So is there a cartel?
The introduction of tuition fees was supported by politicians because for once principle trumped expediency. Unfortunately universities failed to honour their side of the bargain, and the information portal contains none of the information intended by Browne. The result is that because students do not have access to readily available information which can be used to compare the teaching across universities, the current arrangements are just as bad for students as if there was a cartel. The lesson is simple: If universities behave like monopolists they must be regulated like monopolists.
- This blog post is based on the authors’ paper Class Size at University, in Fiscal Studies – The Journal of Applied Public Economics, July 2017.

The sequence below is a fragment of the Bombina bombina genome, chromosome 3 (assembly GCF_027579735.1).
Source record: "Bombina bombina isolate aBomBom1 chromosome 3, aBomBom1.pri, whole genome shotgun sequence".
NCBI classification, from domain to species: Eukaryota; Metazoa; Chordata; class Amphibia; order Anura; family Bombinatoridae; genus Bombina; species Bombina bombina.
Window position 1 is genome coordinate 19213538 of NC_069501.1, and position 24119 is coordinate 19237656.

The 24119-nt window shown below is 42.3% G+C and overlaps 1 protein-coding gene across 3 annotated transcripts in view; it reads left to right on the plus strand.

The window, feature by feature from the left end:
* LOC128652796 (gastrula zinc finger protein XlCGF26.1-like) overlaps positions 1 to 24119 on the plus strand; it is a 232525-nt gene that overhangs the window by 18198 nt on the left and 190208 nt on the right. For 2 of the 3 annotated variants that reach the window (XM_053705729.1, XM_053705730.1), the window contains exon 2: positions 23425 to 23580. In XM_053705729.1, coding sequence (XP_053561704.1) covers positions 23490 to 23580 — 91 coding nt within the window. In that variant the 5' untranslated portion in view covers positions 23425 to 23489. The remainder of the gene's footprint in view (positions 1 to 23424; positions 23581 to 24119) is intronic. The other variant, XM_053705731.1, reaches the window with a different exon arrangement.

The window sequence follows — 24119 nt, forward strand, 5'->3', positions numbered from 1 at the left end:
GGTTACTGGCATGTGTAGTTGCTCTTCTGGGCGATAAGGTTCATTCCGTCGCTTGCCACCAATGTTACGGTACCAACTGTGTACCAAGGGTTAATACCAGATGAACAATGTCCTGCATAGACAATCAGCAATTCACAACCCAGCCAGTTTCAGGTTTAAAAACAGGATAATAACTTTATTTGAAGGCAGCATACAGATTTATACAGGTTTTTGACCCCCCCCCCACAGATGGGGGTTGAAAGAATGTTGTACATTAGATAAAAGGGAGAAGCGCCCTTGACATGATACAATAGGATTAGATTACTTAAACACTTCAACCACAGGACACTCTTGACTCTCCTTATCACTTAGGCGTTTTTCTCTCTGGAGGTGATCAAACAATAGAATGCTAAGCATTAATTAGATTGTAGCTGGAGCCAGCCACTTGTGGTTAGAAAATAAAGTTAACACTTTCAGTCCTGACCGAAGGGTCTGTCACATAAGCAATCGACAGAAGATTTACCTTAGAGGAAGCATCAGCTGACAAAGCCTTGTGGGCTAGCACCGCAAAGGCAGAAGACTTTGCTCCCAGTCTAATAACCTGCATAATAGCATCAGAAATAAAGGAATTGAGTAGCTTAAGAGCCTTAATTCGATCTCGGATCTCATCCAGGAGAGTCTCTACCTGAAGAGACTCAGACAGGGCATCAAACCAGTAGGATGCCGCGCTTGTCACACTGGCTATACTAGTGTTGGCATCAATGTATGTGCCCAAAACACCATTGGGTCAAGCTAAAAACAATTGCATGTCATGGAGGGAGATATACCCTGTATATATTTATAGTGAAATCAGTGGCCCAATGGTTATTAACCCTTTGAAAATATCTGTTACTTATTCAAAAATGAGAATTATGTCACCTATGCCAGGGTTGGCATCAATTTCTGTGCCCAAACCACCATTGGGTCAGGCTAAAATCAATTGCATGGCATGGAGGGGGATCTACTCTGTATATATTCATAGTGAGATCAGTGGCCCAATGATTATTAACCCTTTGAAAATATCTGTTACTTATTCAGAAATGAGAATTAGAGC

- The post gives the views of the authors, not the position of LSE Business Review or the London School of Economics.
- Featured image credit: LSE lecture, by Catholic Church England and Wales, under a CC-BY-NC-SA-2.0 licence
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Gervas Huxley is a Teaching Fellow at the University of Bristol’s department of economics. (firstname.lastname@example.org)
Mike Peacey is a Senior Lecturer in Economics at New College of the Humanities (NCH). He has a Doctorate in Economics (PhD) from the University of Bristol. (email@example.com)